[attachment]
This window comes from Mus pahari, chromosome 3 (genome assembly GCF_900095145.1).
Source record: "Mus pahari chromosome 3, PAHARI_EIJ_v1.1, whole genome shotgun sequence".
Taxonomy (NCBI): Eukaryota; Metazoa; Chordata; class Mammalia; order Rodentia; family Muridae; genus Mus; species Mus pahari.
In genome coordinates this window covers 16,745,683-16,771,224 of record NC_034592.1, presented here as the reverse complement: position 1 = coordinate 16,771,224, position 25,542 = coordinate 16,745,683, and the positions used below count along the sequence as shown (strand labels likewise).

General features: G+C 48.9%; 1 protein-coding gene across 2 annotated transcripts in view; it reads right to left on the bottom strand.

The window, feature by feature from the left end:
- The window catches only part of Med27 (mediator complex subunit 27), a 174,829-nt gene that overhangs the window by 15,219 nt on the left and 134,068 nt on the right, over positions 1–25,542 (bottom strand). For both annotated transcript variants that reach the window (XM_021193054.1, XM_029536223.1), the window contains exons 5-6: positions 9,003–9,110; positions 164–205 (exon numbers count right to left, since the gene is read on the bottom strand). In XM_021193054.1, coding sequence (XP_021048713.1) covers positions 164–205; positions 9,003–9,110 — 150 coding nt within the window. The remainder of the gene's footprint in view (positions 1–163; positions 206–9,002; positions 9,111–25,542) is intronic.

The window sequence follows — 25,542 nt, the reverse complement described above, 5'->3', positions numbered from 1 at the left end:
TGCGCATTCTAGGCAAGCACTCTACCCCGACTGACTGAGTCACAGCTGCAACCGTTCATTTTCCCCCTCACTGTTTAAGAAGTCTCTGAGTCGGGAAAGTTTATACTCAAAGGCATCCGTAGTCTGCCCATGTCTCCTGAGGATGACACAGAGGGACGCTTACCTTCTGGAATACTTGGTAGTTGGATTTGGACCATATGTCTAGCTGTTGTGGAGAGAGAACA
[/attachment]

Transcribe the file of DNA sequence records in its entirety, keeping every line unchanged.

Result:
This window comes from Mus pahari, chromosome 3 (genome assembly GCF_900095145.1).
Source record: "Mus pahari chromosome 3, PAHARI_EIJ_v1.1, whole genome shotgun sequence".
Taxonomy (NCBI): Eukaryota; Metazoa; Chordata; class Mammalia; order Rodentia; family Muridae; genus Mus; species Mus pahari.
In genome coordinates this window covers 16,745,683-16,771,224 of record NC_034592.1, presented here as the reverse complement: position 1 = coordinate 16,771,224, position 25,542 = coordinate 16,745,683, and the positions used below count along the sequence as shown (strand labels likewise).

General features: G+C 48.9%; 1 protein-coding gene across 2 annotated transcripts in view; it reads right to left on the bottom strand.

The window, feature by feature from the left end:
- The window catches only part of Med27 (mediator complex subunit 27), a 174,829-nt gene that overhangs the window by 15,219 nt on the left and 134,068 nt on the right, over positions 1–25,542 (bottom strand). For both annotated transcript variants that reach the window (XM_021193054.1, XM_029536223.1), the window contains exons 5-6: positions 9,003–9,110; positions 164–205 (exon numbers count right to left, since the gene is read on the bottom strand). In XM_021193054.1, coding sequence (XP_021048713.1) covers positions 164–205; positions 9,003–9,110 — 150 coding nt within the window. The remainder of the gene's footprint in view (positions 1–163; positions 206–9,002; positions 9,111–25,542) is intronic.

The window sequence follows — 25,542 nt, the reverse complement described above, 5'->3', positions numbered from 1 at the left end:
TGCGCATTCTAGGCAAGCACTCTACCCCGACTGACTGAGTCACAGCTGCAACCGTTCATTTTCCCCCTCACTGTTTAAGAAGTCTCTGAGTCGGGAAAGTTTATACTCAAAGGCATCCGTAGTCTGCCCATGTCTCCTGAGGATGACACAGAGGGACGCTTACCTTCTGGAATACTTGGTAGTTGGATTTGGACCATATGTCTAGCTGTTGTGGAGAGAGAACA